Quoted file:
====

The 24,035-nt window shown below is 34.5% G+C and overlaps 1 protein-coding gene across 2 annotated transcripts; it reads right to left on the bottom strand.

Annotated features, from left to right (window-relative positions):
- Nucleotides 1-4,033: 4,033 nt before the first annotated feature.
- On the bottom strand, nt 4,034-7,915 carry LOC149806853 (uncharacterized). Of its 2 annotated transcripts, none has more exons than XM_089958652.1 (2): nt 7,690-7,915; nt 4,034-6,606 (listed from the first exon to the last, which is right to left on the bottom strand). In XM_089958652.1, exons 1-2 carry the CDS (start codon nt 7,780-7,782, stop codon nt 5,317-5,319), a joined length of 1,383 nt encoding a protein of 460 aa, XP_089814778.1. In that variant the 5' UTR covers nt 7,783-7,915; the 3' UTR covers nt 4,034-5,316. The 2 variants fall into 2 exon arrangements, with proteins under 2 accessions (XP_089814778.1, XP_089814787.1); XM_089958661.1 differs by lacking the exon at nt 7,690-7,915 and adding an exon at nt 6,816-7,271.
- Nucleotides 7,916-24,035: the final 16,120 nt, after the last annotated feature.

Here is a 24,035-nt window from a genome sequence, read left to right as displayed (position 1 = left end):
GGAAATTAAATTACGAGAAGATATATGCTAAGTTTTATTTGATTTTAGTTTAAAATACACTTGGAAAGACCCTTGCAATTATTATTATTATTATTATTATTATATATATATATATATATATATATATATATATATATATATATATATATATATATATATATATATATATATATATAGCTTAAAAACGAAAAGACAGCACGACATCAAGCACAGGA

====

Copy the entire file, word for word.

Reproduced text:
The 24,035-nt window shown below is 34.5% G+C and overlaps 1 protein-coding gene across 2 annotated transcripts; it reads right to left on the bottom strand.

Annotated features, from left to right (window-relative positions):
- Nucleotides 1-4,033: 4,033 nt before the first annotated feature.
- On the bottom strand, nt 4,034-7,915 carry LOC149806853 (uncharacterized). Of its 2 annotated transcripts, none has more exons than XM_089958652.1 (2): nt 7,690-7,915; nt 4,034-6,606 (listed from the first exon to the last, which is right to left on the bottom strand). In XM_089958652.1, exons 1-2 carry the CDS (start codon nt 7,780-7,782, stop codon nt 5,317-5,319), a joined length of 1,383 nt encoding a protein of 460 aa, XP_089814778.1. In that variant the 5' UTR covers nt 7,783-7,915; the 3' UTR covers nt 4,034-5,316. The 2 variants fall into 2 exon arrangements, with proteins under 2 accessions (XP_089814778.1, XP_089814787.1); XM_089958661.1 differs by lacking the exon at nt 7,690-7,915 and adding an exon at nt 6,816-7,271.
- Nucleotides 7,916-24,035: the final 16,120 nt, after the last annotated feature.

Here is a 24,035-nt window from a genome sequence, read left to right as displayed (position 1 = left end):
GGAAATTAAATTACGAGAAGATATATGCTAAGTTTTATTTGATTTTAGTTTAAAATACACTTGGAAAGACCCTTGCAATTATTATTATTATTATTATTATTATATATATATATATATATATATATATATATATATATATATATATATATATATATATATATATATATATATATATAGCTTAAAAACGAAAAGACAGCACGACATCAAGCACAGGA